I rummaged through my purse for several moments before I remembered I’d stuck it in my pocket. I pulled it out and handed it over.
“You’re right here in front.” She pointed to a seat in the first row.
I wanted to protest, but she’d obviously been trained by the military to brook no opposition. Considering my dad was an admiral in the Navy, I recognized authority when I saw it. She took one step and maneuvered her body in a way that forced me to step toward the seat. Then she took my bag on the pretense of finding a place for it in an overhead bin. Before I knew what was happening, I was strapped in.
“But what kind of plane doesn’t have a first-class section?” I asked as she turned to leave.
“There are only twenty-eight seats total.”
“The flight time is thirty minutes. I’m sure you’ll be able to endure it for that short time frame.” She turned and walked away.
The priest sat in the seat next to mine. He fastened his seat belt, put his head back, reclined, and closed his eyes.
“Father, I need to confess.”
His eyes popped open. “Well, I don’t think this is the appropriate time or place.”
“But I need a priest.”
He gave me a hard stare. “Are you Catholic?”
“No. Do you only listen to confessions from Catholics?”
“Well, normally . . . yes. Other religions tend not to adhere to the same practices. Perhaps you’d be more comfortable talking to a minister from your own faith.” He smiled. “What faith are you?”
“I’m not very religious, but I feel like I need to change. I feel like I need a priest.”
He sighed and pulled his seat forward.
“Father, I need—”
He held up a hand to halt me.
The stewardess picked up a microphone and started her spiel about the airplane’s safety features, cabin pressure, and the instructions for using my seat as a flotation device in the unlikely event that we plummeted into Lake Michigan during our thirty-minute flight from Chicago to the airport in northwestern Indiana.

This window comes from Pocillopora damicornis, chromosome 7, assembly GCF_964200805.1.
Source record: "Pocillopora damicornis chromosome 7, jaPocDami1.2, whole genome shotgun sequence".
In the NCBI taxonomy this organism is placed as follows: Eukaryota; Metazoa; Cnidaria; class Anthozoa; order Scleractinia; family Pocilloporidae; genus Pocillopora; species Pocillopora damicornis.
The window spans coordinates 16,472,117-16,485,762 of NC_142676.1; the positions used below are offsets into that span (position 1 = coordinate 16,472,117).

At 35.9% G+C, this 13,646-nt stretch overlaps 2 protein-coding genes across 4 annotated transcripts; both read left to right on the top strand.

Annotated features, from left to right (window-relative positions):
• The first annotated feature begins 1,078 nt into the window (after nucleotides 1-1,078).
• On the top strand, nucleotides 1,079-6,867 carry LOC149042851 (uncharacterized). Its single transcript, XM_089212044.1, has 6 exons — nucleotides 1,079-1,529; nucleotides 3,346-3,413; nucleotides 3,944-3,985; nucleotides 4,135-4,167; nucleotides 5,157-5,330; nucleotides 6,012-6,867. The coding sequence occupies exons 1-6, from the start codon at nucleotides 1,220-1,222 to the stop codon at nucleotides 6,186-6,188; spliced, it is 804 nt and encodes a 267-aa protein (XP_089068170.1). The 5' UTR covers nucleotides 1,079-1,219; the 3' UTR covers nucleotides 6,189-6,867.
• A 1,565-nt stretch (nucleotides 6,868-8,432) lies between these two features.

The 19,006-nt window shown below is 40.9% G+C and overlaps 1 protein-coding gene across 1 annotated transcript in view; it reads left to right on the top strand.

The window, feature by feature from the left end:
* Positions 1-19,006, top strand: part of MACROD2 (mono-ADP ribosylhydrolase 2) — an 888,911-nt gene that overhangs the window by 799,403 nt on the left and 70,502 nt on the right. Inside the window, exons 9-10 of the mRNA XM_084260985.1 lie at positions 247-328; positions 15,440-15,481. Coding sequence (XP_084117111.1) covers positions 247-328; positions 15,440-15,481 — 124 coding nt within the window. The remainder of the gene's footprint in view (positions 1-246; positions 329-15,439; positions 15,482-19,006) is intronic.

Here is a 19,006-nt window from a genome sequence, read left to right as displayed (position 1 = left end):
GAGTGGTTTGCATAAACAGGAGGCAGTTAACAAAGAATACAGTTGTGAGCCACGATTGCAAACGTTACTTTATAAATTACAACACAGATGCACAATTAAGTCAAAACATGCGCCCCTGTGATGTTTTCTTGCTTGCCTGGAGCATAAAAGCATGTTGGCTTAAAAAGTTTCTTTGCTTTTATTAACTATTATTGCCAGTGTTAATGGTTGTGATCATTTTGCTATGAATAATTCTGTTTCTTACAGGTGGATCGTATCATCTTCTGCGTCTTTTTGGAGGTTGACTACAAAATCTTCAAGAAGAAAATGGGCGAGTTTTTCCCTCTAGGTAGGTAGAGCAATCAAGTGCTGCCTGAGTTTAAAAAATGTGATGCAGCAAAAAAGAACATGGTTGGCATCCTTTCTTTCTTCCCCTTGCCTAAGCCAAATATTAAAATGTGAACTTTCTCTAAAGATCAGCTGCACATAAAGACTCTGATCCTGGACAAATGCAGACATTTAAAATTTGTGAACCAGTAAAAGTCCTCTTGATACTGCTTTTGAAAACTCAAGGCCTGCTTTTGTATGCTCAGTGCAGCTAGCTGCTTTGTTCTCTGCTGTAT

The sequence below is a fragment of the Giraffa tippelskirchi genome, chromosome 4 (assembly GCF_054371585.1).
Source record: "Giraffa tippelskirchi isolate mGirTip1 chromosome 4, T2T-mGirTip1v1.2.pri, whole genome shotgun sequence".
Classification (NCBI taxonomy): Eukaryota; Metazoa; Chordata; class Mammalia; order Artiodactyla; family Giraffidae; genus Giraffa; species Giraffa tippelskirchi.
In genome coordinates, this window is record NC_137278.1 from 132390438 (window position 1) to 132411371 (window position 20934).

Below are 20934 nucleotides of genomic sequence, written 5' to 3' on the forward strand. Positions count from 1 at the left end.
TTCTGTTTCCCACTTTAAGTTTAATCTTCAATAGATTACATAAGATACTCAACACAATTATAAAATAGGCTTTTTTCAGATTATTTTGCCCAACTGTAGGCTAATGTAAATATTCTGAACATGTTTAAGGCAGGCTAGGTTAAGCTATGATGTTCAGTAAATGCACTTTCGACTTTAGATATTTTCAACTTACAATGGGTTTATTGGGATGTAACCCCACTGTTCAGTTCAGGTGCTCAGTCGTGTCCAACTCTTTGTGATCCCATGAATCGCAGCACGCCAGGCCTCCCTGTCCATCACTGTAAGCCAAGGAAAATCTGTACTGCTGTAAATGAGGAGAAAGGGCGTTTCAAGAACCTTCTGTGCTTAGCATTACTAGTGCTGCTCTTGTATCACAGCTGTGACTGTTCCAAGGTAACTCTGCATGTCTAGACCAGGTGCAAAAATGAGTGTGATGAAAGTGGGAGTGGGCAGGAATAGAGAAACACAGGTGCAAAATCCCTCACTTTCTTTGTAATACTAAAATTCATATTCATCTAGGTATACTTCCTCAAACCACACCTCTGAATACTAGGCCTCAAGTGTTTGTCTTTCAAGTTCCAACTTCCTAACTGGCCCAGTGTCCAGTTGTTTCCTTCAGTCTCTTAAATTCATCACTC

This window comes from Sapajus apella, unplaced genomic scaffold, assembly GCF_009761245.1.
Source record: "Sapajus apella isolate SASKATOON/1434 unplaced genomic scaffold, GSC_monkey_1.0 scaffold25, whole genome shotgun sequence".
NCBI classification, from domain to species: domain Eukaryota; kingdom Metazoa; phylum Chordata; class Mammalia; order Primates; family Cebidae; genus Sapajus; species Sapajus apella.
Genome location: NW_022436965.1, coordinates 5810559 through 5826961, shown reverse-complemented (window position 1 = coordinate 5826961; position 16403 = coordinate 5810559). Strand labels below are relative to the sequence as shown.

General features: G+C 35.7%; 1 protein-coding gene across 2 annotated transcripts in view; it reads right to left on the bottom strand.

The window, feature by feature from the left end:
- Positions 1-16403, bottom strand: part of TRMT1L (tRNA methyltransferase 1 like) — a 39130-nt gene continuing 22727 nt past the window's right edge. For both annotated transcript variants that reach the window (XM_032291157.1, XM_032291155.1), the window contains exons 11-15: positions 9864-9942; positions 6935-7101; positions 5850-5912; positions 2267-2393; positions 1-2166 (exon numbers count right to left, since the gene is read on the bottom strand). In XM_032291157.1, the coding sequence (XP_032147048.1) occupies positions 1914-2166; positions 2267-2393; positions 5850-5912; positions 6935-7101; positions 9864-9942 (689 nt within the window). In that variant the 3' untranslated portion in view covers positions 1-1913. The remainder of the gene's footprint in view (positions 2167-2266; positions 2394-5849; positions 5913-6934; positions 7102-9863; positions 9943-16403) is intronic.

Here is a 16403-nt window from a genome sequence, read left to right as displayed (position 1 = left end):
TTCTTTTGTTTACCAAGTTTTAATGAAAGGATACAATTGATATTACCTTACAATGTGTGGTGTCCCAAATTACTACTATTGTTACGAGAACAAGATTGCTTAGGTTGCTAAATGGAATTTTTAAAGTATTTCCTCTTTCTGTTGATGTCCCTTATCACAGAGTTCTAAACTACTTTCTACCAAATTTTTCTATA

The priest wouldn’t allow me to speak until she finished and we made it into the air. Once the plane leveled out, he turned to me. “Now, what’s your name?”
“Pleased to meet you. I’m Father Calloway. How can I help you?”
“I need guidance.” I have a tendency to overshare when I’m nervous, and I must have been nervous because I shared how I was raised by my dad on military bases and how I was supposed to be going on my honeymoon but my fiancé had dumped me right before the wedding. I pulled up my cell phone and swiped a few images. “I had everything planned out. It was going to be live-streamed and now look.” I held up the phone so he could see. “That’s Brandy Denton.” I waited, but he just stared at me. “Brandy Denton? You know, she was friends with a friend of the Kardashians and almost got her own reality show, but the deal fell through at the last minute.”
“Oh, I’m sorry.”
“I was, too, until I saw these pictures of her with Elliott, my former fiancé. She’s always been jealous of me, and now here she is making a move on the doctor that I was going to marry.” I heaved a sigh. “And he called me shallow. He said I was only marrying him because he was a doctor and didn’t really love him. Can you believe that? We were together for eight years.”
“Was I what?”
“Only marrying him because he was a doctor?”
“Of course not. Maybe, but . . . is that wrong? I mean we were perfect for each other, and we’ve been together ever since freshman year in college. All I ever wanted my entire life was to marry someone . . . like him.”
“Nooo . . . well, maybe, but it’s not just because he was a doctor. I mean, it’s the lifestyle. I did my research.”
He looked skeptical.
“Have you ever seen the movie How to Marry a Millionaire?”
He shook his head.
“Well, Lauren Bacall makes a really good point in that movie. She said, ‘Most women use more brains picking a horse in the third at Belmont than they do picking a husband.’ And I think she’s right. I think most people just wait for a feeling and that’s it. Hundreds of years ago, marriages were arranged. Parents looked for men who would be able to provide for their daughters.”
His lips twitched and he raised an eyebrow. “Most women nowadays prefer to pick their own husbands . . . at least I think they do.” He tugged at his collar.